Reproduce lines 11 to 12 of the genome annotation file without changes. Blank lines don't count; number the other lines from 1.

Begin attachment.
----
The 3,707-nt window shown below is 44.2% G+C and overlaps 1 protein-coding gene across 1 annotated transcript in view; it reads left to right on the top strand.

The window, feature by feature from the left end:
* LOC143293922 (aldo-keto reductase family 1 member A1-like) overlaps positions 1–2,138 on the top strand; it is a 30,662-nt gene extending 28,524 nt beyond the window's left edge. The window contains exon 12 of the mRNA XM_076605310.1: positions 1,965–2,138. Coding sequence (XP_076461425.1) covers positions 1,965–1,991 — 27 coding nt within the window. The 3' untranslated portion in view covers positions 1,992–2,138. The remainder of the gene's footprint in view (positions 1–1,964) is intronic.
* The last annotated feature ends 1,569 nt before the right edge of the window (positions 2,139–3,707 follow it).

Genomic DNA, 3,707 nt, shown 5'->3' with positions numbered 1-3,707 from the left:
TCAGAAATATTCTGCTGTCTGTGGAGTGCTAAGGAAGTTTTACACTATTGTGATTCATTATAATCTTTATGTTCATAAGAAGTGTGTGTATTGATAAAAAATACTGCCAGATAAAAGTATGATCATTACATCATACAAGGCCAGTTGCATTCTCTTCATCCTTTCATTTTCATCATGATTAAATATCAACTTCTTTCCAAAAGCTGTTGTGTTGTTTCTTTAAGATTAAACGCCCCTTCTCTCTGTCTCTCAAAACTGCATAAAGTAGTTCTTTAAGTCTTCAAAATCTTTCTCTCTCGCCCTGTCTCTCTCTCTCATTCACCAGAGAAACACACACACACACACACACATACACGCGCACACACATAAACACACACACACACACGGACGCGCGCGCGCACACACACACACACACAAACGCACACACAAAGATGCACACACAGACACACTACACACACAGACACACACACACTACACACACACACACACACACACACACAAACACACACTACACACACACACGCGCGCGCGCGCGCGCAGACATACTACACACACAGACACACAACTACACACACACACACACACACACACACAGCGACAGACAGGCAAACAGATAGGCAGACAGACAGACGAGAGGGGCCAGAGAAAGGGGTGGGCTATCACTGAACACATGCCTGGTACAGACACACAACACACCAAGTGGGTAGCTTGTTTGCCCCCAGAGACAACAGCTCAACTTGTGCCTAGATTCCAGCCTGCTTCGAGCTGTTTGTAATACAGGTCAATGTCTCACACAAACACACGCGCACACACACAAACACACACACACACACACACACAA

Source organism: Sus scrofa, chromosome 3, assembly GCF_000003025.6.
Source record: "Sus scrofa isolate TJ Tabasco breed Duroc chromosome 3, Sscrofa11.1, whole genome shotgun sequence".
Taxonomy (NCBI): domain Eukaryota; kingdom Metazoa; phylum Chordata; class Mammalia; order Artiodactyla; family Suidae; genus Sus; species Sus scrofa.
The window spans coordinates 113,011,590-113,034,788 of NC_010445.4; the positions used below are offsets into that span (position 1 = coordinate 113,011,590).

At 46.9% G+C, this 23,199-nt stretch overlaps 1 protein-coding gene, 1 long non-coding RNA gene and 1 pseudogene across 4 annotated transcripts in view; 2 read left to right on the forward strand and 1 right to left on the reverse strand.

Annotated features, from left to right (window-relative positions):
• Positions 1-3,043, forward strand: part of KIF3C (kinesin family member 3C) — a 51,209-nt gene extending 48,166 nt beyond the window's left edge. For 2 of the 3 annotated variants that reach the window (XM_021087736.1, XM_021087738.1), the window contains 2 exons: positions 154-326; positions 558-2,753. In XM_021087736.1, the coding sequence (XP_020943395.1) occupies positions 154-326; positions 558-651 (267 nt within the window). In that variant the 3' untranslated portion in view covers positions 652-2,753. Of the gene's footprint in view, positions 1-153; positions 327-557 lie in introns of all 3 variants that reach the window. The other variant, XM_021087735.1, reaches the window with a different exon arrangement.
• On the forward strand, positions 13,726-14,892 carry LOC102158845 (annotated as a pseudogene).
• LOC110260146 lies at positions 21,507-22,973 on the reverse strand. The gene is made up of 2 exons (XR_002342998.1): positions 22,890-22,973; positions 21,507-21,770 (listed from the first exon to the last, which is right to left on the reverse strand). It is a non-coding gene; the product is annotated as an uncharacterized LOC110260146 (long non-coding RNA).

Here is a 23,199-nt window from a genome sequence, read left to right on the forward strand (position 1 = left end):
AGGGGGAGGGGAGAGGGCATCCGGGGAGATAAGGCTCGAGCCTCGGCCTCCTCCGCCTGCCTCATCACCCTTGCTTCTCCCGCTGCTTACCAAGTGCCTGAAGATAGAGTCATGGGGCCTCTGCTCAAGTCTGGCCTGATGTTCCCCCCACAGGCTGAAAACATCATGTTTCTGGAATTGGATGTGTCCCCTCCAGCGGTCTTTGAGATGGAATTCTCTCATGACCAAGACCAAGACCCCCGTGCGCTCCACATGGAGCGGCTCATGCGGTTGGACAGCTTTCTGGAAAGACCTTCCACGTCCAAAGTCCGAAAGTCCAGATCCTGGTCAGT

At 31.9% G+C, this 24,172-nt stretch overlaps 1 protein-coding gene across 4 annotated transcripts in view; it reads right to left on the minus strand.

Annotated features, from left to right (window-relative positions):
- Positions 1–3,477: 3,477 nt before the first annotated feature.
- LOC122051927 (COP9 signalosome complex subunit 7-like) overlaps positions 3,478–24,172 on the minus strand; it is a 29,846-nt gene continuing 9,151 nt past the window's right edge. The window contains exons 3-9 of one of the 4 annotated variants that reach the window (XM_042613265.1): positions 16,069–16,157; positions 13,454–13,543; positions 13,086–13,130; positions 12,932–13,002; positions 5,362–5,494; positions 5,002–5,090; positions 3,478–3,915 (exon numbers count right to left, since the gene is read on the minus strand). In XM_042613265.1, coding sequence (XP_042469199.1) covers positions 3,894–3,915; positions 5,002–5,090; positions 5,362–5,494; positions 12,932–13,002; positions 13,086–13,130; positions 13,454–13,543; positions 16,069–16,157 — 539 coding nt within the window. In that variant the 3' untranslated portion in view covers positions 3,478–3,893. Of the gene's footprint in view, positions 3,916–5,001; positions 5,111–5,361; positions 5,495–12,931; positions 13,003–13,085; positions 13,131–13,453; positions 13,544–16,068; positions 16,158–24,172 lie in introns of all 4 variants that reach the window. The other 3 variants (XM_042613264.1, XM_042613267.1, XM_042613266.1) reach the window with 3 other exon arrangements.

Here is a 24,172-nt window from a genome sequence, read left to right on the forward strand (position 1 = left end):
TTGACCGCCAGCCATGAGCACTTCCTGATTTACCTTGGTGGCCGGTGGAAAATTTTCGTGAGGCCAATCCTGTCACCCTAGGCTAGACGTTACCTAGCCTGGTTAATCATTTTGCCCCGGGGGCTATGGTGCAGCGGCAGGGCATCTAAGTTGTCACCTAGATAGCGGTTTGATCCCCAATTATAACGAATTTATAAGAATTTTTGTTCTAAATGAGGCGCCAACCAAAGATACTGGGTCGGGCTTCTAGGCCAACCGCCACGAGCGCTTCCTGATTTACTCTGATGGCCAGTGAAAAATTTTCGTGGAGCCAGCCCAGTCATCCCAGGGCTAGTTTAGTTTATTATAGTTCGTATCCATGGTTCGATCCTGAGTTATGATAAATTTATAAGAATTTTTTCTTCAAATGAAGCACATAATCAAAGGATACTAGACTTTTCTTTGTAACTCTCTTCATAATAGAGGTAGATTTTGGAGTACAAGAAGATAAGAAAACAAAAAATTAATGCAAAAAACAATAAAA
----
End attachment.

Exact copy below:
At 46.9% G+C, this 23,199-nt stretch overlaps 1 protein-coding gene, 1 long non-coding RNA gene and 1 pseudogene across 4 annotated transcripts in view; 2 read left to right on the forward strand and 1 right to left on the reverse strand.

Annotated features, from left to right (window-relative positions):